Omphalitis is an infection around the umbilical stump that first manifests as redness and erythema and can progress to life threatening sepsis. The devitalized stump provides a fertile medium for bacterial growth. Common infective agents include Staph. aureus, Streptococcus spp. and E. coli spp. Infection is linked to handling and poor hygiene and a rash of cases in the 1950s lead to regular local anti-bacterial treatment of the stump.
Risk factors for omphalitis:
- Maternal – prolonged rupture of the membranes, maternal infection, amnionitis
- Delivery – non-sterile birth, inappropriate cord care
- Neonatal – low birth weight, delayed cord separation, leukocyte adhesion deficiency, neonatal alloimmune neutropaenia
In developed countries the incidence of infection is low, in the region of 0.7%, and so “dry cord care” is recommended. Allowing the stump to air dry speeds up the separation process. In low income countries the incidence is much higher, up to 6%, and so this standard does not apply. One study, in Nepal, found that the use of 4% aqueous chlorhexidine decreased incidence of omphalitis by 75% and mortality by 24% when compared to the Westernized ideal of “dry cord care”. Better hygiene also decreases the incidence of neonatal tetanus. When an education initiative stopped the Kenyan Maasai from routinely smearing the umbilical stump with cattle dung the death rate from tetanus dropped from 82 per 1000 to 0.75 per 1000 infants.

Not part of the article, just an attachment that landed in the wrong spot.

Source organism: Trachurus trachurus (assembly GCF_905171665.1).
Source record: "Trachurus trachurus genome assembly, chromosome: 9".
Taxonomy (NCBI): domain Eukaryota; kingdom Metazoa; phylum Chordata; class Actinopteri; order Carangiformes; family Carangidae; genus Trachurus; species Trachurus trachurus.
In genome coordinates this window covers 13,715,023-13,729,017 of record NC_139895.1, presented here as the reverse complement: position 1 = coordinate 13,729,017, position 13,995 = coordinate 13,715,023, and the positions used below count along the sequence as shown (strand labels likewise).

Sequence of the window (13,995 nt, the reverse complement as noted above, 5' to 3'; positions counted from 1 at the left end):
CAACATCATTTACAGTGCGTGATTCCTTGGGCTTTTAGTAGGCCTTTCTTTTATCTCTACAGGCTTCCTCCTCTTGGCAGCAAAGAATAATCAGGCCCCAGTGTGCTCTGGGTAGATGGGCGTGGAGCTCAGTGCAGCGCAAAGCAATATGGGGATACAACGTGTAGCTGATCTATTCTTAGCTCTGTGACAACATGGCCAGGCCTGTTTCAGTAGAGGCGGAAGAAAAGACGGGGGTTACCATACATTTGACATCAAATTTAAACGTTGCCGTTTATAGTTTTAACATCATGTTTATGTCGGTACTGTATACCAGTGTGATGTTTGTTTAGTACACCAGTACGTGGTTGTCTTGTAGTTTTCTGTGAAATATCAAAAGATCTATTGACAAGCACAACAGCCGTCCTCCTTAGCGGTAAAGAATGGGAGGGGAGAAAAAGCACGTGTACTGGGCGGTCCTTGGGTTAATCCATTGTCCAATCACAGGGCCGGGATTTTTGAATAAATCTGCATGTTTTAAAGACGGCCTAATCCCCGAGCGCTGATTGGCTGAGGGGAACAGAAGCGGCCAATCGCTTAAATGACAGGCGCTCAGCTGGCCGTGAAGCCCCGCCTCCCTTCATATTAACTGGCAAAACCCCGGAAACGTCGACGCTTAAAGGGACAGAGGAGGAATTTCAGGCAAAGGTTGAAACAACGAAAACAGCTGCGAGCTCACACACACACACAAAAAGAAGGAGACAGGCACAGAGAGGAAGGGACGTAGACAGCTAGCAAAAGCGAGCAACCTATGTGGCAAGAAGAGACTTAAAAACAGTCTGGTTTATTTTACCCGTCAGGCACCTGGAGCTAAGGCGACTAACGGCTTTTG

Whilst mild cases may respond to good hygiene it can progress to necrotizing fasciitis of the abdominal wall if left unchecked. Because of this most cases require admission, close monitoring and treatment with parenteral antibiotics.